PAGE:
International Journal of Biometeorology

, Volume 61, Supplement 1, pp 93–106 | Cite as

Supporting sustainability initiatives through biometeorology education and training

  • Michael J. AllenEmail author
  • Jennifer Vanos
  • David M. Hondula
  • Daniel J. Vecellio
  • David Knight
  • Hamed Mehdipoor
  • Rebekah Lucas
  • Chris Fuhrmann
  • Hanna Lokys
  • Angela Lees
  • Sheila Tavares Nascimento
  • Andrew C. W. Leung
  • David R. PerkinsIV
Special Issue: IJB 60th anniversary (invited only)


The International Society of Biometeorology (ISB) has covered significant breadth and depth addressing fundamental and applied societal and environmental challenges in the last 60 years. Biometeorology is an interdisciplinary science connecting living organisms to their environment, but there is very little understanding of the existence and placement of this discipline within formal educational systems and institutions. It is thus difficult to project the ability of members of the biometeorological community—especially the biometeorologists of the future—to help solve global challenges. In this paper, we ask: At present, how we are training people to understand and think about biometeorology? We also ask: What are the current tools and opportunities in which biometeorologists might address future challenges? Finally, we connect these two questions by asking: What type of new training and skill development is needed to better educate “biometeorologists of the future” to more effectively address the future challenges? To answer these questions, we provide quantitative and qualitative evidence from an educationally focused workshop attended by new professionals in biometeorology. We identify four common themes (thermal comfort and exposures, agricultural productivity, air quality, and urbanization) that biometeorologists are currently studying and that we expect to be important in the future based on their alignment with the United Nations Sustainable Development Goals. Review of recent literature within each of these thematic areas highlights a wide array of skill sets and perspectives that biometeorologists are already using. Current and new professionals within the ISB have noted highly varying and largely improvised educational pathways into the field. While variability and improvisation may be assets in promoting flexibility, adaptation, and interdisciplinarity, the lack of formal training in biometeorology raises concerns about the extent to which continuing generations of scholars will identify and engage with the community of scholarship that the ISB has developed over its 60-year history.


Biometeorology Interdisciplinary Education Sustainable Development Goals 



The authors would like to thank the International Society of Biometeorology and Tromp Foundation for funding the 2nd Student and New Professional Workshop Enhancing the Teaching and Learning of Biometeorology in Higher Education. Special thanks to Dr. Scott Sheridan for his mentorship and insight into the discipline and Dr. Francis Adams, Dr. Emily Eddins, and the Old Dominion University College of Arts and Letters for onsite support. The authors also thank two anonymous reviewers for their constructive feedback that improved the manuscript.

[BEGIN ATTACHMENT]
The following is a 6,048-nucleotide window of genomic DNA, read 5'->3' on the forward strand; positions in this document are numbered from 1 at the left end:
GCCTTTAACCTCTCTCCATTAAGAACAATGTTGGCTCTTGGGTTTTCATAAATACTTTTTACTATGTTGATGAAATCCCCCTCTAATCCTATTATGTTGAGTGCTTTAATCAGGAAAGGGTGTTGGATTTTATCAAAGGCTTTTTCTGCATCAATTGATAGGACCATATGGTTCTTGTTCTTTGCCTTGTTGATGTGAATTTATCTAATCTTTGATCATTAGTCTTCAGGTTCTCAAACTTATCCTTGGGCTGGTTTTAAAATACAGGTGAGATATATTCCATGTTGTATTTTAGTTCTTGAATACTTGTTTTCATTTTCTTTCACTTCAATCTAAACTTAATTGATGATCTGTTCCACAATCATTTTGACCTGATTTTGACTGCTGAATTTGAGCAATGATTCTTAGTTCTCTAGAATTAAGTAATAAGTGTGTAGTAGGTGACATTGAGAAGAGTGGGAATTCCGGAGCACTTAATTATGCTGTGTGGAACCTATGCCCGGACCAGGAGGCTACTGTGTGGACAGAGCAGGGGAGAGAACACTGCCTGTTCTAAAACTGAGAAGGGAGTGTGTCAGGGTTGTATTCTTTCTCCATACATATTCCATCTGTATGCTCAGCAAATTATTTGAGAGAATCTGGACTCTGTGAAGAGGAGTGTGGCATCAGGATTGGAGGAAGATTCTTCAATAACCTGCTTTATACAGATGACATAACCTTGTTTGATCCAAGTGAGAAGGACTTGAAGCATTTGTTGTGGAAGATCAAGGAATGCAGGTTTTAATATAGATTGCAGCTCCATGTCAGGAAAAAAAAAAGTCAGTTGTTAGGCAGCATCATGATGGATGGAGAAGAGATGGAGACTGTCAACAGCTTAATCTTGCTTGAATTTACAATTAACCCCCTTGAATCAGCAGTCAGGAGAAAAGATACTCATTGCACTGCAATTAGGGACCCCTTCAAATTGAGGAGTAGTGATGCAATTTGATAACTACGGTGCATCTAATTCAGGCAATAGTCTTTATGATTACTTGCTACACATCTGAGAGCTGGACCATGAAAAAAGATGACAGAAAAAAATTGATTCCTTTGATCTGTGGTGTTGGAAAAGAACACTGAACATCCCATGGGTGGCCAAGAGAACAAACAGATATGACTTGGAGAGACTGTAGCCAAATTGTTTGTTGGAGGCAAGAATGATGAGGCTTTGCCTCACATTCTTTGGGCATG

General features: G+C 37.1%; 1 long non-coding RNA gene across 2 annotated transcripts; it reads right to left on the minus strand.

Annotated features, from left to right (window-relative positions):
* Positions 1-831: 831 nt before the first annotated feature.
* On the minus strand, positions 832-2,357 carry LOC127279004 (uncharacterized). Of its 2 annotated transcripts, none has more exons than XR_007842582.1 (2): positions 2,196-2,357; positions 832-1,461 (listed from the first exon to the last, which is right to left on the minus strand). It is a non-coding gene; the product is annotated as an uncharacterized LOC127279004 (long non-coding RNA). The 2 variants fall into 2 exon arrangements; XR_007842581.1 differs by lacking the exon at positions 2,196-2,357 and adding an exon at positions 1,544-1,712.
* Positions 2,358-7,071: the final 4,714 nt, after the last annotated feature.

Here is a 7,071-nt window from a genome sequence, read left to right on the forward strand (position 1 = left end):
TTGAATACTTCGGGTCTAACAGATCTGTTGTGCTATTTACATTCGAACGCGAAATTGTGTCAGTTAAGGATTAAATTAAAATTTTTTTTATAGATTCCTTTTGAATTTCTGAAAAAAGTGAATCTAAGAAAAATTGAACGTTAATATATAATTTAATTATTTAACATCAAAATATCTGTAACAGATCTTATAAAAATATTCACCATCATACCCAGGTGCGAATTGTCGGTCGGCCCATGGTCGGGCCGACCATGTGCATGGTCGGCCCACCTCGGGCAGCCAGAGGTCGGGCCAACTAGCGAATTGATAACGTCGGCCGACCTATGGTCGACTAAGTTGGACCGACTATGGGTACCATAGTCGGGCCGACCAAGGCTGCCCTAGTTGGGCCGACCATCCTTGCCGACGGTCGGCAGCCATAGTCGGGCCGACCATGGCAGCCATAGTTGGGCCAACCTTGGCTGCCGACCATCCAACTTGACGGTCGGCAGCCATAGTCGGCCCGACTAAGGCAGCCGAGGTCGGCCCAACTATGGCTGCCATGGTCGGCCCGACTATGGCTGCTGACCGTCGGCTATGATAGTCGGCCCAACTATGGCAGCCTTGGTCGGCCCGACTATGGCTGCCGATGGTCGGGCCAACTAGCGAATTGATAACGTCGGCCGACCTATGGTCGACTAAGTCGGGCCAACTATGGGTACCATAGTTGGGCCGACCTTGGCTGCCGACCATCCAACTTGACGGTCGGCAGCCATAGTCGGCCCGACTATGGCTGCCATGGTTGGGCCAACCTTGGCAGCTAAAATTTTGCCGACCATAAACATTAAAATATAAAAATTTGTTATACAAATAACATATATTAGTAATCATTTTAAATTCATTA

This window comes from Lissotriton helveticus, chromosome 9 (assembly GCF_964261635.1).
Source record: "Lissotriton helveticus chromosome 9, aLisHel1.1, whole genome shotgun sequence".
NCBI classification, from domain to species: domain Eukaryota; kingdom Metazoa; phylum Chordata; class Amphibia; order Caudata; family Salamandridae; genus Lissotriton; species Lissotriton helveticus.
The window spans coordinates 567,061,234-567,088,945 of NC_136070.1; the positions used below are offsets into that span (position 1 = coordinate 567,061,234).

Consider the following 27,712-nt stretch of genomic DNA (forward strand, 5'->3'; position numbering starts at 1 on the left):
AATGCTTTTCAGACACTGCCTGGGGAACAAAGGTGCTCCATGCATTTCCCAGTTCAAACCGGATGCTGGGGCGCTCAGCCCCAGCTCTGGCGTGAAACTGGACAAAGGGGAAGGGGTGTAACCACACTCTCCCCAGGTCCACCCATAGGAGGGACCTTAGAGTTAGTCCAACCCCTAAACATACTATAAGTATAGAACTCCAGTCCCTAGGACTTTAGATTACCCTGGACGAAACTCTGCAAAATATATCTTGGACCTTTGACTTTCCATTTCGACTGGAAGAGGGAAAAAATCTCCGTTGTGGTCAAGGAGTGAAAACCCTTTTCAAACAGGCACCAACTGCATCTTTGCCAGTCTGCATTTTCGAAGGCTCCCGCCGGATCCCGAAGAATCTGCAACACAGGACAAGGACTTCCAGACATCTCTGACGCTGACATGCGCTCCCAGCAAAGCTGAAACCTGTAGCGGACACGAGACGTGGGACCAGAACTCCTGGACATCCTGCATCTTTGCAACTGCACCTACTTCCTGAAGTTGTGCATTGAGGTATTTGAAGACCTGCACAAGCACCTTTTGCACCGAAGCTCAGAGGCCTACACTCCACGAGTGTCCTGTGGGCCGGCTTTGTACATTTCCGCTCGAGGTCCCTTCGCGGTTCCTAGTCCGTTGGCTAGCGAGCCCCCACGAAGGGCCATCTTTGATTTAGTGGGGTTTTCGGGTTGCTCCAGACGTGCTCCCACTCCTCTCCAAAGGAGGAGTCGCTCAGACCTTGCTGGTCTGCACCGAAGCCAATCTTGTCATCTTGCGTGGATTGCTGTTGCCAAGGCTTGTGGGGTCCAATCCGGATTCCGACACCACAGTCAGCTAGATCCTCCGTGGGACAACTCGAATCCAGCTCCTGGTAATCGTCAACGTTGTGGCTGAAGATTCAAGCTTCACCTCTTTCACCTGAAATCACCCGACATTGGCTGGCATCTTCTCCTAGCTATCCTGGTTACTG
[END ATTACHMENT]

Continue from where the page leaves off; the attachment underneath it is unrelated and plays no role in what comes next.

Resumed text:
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Copyright information

© ISB 2017

Authors and Affiliations

  • Michael J. Allen
    • 1
    Email author
  • Jennifer Vanos
    • 2
    • 3
  • David M. Hondula
    • 4
  • Daniel J. Vecellio
    • 5
  • David Knight
    • 6
  • Hamed Mehdipoor
    • 7
  • Rebekah Lucas
    • 8
  • Chris Fuhrmann
    • 9
  • Hanna Lokys
    • 10
  • Angela Lees
    • 11
  • Sheila Tavares Nascimento
    • 12
  • Andrew C. W. Leung
    • 13
  • David R. PerkinsIV
    • 14
  1. 1.Department of Political Science and GeographyOld Dominion UniversityNorfolkUSA
  2. 2.Climate, Atmospheric Science, and Physical Oceanography Department Scripps Institution of OceanographyUC San DiegoSan DiegoUSA
  3. 3.Department of Family Medicine and Public Health, School of MedicineUC San DiegoSan DiegoUSA
  4. 4.School of Geographical Sciences and Urban PlanningArizona State UniversityTempeUSA
  5. 5.Climate Science Lab, Department of GeographyTexas A&M UniversityTexas, USA
  6. 6.Department of Engineering Education, Virginia TechVirginiaUSA
  7. 7.Department of Geo-Information Processing, Faculty of Geo-Information Science and Earth Observation (ITC)University of TwenteEnschedeThe Netherlands
  8. 8.School of Sport, Exercise and Rehabilitation SciencesUniversity of BirminghamBirminghamUK
  9. 9.Department of GeosciencesMississippi State UniversityMississippi StateUSA
  10. 10.Climatology Group, Institute of Landscape EcologyUniversity of MünsterMünsterGermany
  11. 11.School of Agriculture and Food Sciences, Animal Science GroupThe University of QueenslandGattonAustralia
  12. 12.Agronomy and Veterinary MedicineUniversity of BrasíliaBrasíliaBrazil
  13. 13.Climate Laboratory, Department of Physical & Environmental SciencesUniversity of Toronto ScarboroughTorontoCanada
  14. 14.Center for Climate Change CommunicationGeorge Mason UniversityFairfaxUSA

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